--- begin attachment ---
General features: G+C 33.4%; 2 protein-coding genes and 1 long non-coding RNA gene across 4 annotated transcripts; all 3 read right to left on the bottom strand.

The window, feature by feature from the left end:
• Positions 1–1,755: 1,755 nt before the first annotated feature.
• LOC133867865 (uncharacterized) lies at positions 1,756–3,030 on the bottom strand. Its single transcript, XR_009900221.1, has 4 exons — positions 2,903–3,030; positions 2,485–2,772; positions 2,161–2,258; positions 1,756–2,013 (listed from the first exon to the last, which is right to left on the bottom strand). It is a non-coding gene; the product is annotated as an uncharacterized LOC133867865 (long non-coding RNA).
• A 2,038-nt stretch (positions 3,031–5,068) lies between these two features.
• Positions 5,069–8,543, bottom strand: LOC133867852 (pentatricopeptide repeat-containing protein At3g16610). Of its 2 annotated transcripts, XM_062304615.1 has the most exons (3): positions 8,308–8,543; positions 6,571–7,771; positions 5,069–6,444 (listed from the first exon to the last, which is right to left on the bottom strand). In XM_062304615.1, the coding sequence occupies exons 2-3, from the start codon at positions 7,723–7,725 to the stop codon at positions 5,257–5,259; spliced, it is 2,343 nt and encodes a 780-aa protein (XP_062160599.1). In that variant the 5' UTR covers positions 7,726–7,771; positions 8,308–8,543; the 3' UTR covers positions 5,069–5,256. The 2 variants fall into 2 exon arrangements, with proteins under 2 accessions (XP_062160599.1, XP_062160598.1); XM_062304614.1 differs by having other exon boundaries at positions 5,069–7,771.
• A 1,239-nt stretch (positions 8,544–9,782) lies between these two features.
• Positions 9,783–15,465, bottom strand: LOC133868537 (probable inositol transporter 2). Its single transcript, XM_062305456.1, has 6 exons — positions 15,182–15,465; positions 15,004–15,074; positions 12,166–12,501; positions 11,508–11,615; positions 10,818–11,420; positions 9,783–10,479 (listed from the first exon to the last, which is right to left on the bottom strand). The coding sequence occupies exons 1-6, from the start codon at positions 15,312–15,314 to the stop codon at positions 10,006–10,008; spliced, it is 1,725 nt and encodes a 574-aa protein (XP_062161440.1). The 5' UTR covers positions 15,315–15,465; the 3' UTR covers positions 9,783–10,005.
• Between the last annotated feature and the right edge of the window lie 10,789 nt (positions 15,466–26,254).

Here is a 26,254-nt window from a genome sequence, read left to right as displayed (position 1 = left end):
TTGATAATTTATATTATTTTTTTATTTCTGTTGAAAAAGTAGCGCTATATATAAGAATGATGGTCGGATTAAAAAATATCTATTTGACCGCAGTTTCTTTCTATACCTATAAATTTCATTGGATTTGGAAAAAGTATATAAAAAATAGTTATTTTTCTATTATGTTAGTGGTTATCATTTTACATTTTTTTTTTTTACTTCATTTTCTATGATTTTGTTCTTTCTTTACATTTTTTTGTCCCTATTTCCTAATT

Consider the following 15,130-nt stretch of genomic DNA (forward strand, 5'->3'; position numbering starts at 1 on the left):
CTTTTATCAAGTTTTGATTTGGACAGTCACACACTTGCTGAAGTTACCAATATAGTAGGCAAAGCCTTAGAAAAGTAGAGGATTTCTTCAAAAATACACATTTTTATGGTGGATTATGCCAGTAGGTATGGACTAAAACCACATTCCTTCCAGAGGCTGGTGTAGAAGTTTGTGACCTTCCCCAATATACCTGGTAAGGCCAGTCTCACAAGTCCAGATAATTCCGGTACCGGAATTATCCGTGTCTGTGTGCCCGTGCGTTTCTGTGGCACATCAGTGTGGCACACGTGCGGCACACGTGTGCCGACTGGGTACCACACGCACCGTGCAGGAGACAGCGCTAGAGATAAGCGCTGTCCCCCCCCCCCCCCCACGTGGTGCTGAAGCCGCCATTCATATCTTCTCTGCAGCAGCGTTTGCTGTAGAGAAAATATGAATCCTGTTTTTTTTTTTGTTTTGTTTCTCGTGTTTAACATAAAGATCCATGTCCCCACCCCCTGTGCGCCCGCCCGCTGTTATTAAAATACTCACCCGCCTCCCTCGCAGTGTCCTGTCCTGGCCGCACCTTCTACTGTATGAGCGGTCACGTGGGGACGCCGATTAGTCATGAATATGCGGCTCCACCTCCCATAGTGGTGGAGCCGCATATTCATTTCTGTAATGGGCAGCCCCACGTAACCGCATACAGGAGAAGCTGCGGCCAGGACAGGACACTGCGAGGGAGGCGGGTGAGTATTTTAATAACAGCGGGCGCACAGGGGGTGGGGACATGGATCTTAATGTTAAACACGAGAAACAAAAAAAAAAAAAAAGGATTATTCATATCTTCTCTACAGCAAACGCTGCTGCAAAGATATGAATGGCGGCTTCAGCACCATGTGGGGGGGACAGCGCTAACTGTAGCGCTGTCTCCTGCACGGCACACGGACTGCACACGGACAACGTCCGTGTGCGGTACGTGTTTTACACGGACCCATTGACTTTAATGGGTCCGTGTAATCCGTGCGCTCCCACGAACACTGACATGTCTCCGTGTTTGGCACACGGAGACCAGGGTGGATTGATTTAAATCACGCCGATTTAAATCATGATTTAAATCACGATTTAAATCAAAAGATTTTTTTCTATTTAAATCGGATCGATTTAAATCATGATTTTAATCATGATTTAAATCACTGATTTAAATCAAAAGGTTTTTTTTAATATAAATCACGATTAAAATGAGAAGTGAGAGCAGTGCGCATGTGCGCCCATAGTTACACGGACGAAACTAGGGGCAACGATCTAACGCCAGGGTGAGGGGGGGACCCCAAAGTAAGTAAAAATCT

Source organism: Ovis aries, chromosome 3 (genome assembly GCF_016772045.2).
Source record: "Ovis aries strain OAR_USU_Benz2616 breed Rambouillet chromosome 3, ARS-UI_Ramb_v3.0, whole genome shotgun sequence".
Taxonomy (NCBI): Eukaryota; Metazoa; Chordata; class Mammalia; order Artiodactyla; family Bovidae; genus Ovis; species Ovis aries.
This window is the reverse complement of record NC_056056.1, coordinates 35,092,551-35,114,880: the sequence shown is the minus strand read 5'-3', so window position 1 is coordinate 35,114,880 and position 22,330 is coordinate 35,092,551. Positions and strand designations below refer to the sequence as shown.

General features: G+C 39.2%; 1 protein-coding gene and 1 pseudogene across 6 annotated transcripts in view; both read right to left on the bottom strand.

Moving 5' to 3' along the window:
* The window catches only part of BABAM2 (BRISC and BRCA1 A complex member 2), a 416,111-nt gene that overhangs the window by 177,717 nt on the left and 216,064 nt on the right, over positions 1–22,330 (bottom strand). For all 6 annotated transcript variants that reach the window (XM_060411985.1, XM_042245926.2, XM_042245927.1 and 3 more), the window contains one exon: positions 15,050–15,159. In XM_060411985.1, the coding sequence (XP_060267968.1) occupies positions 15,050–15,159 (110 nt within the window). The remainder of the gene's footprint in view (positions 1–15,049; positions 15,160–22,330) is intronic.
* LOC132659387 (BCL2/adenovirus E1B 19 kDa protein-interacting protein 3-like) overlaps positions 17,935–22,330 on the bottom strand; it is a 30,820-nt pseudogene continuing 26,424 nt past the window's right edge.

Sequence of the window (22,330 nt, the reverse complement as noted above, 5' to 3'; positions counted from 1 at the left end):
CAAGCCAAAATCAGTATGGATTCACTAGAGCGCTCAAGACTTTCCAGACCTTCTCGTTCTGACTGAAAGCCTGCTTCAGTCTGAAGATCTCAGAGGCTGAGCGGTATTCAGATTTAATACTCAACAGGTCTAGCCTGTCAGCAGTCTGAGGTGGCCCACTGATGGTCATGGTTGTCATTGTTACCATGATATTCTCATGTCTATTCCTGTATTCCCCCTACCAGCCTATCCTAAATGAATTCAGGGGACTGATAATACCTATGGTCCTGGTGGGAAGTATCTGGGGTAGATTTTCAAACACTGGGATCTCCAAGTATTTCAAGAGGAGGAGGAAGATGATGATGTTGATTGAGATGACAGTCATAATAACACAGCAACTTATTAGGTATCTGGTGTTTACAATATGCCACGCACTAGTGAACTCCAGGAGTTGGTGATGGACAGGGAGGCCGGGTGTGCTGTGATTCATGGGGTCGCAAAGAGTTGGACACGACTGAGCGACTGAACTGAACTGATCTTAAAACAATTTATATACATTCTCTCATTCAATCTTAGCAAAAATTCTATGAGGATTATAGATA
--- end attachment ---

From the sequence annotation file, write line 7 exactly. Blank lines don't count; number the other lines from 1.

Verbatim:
• A 1,239-nt stretch (positions 8,544–9,782) lies between these two features.